What to do on your first trip to São Paulo? You’ll have to dine at Chef Alex Atala’s world-famous restaurant, D.O.M. He’s known for featuring indigenous ingredients like river fish and Pitanga fruit. If the super-fancy restaurant isn’t your scene, opt instead for Dalva e Dito, the more casual sister restaurant. Regional fare here still isn’t exactly cheap, but it’s far more accessible. Order the porco na lata: pork confit cooked in a tin can.
All eyes have been on Rio, but visitors shouldn’t overlook the vibrant São Paulo. Brazil’s financial capital is one of the most populous cities in the world (it currently holds the title as the largest city in the Southern Hemisphere) and its large, diverse population has made it a dynamic destination and a center for creative culture.
For ultra inexpensive (and delicious) fare, order Brazilian pastels—crispy codfish turnovers—at the Praça Benedito Calixto market. Chicken-stuffed coxinha are also highlights of São Paulo’s street food scene.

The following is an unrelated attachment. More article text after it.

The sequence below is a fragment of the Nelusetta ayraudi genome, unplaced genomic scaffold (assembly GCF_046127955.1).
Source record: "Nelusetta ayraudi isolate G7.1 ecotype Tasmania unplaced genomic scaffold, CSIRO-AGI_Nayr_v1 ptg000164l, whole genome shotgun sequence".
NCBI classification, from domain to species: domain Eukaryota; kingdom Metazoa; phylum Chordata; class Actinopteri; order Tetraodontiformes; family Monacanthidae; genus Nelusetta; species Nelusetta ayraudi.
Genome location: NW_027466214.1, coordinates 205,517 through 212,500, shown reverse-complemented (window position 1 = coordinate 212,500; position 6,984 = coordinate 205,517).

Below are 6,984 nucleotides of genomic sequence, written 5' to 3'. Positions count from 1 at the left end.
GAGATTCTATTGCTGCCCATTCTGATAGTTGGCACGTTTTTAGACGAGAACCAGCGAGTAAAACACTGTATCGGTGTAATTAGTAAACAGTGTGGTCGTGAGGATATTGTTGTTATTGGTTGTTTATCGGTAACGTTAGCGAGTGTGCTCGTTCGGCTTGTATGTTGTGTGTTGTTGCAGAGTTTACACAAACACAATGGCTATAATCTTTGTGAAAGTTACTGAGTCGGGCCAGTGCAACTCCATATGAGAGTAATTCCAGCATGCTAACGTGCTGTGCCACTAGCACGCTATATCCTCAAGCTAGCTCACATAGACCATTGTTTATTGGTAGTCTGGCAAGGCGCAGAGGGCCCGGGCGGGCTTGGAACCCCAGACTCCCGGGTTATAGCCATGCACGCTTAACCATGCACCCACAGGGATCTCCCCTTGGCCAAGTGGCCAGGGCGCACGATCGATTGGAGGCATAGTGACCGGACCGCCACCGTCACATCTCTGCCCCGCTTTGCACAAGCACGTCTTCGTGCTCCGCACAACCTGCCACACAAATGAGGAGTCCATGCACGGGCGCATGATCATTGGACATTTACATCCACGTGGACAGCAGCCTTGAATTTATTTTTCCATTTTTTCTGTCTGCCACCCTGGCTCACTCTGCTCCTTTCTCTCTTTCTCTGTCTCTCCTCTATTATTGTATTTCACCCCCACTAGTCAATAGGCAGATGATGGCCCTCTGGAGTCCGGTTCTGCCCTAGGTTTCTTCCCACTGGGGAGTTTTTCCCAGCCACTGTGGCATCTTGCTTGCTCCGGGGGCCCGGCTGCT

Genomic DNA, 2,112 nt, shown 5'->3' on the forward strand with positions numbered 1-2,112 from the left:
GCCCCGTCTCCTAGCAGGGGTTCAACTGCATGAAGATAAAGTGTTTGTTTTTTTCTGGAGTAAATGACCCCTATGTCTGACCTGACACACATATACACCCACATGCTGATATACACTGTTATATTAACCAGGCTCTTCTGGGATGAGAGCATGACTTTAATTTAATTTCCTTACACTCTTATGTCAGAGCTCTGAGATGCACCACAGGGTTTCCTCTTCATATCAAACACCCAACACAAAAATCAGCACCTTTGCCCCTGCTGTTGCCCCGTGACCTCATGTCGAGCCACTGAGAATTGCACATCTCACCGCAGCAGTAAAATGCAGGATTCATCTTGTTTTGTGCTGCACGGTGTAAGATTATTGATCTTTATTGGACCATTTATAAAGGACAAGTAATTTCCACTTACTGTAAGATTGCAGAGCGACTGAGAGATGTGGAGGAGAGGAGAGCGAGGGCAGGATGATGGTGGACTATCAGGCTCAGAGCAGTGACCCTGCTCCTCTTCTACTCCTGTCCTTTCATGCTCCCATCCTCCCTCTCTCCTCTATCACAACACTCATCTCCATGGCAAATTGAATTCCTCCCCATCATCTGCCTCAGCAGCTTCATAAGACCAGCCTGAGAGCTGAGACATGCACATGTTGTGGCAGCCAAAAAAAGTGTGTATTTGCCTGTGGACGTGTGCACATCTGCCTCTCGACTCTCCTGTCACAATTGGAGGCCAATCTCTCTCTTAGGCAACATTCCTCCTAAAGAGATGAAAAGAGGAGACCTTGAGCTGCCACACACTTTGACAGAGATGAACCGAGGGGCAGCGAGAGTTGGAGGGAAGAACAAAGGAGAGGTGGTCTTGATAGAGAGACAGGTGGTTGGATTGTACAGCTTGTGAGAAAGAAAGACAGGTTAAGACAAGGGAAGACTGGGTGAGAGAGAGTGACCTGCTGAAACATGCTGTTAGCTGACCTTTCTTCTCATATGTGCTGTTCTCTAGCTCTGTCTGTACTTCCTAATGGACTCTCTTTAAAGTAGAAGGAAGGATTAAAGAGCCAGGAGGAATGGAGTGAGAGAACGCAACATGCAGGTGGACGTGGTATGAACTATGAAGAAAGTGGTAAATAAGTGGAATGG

Admiring the city’s art scene is one of the most fun things to do in São Paulo. The national gallery, Pinacoteca do Estado, houses Brazilian artworks from the 19th century to the modern day inside a light-filled brick building. Visitors can also walk in and out of the many contemporary galleries—like Raquel Arnaud—who represent local artists.
For a more urban art experience, check out the graffiti at Beco de Batman (literally, Batman Alley). After a single Batman piece appeared in the 1980s, street artists took over this entire neighborhood, transforming the sidewalks and building walls into masterpieces.
Before you leave São Paulo, be sure to pick up completely unique souvenirs (for yourself too, of course) at the shop Passado Composto Século XX. Lucky shoppers may find rare household objects crafted from jacaranda de Brasil rosewood.
And if you have a full day to spend lounging on a golden crescent of sand, drive two hours outside of São Paulo to Cambury Beach. It’s the perfect, quintessentially Brazilian spot to sunbathe, swim, and eat seafood—only no other tourists know about it.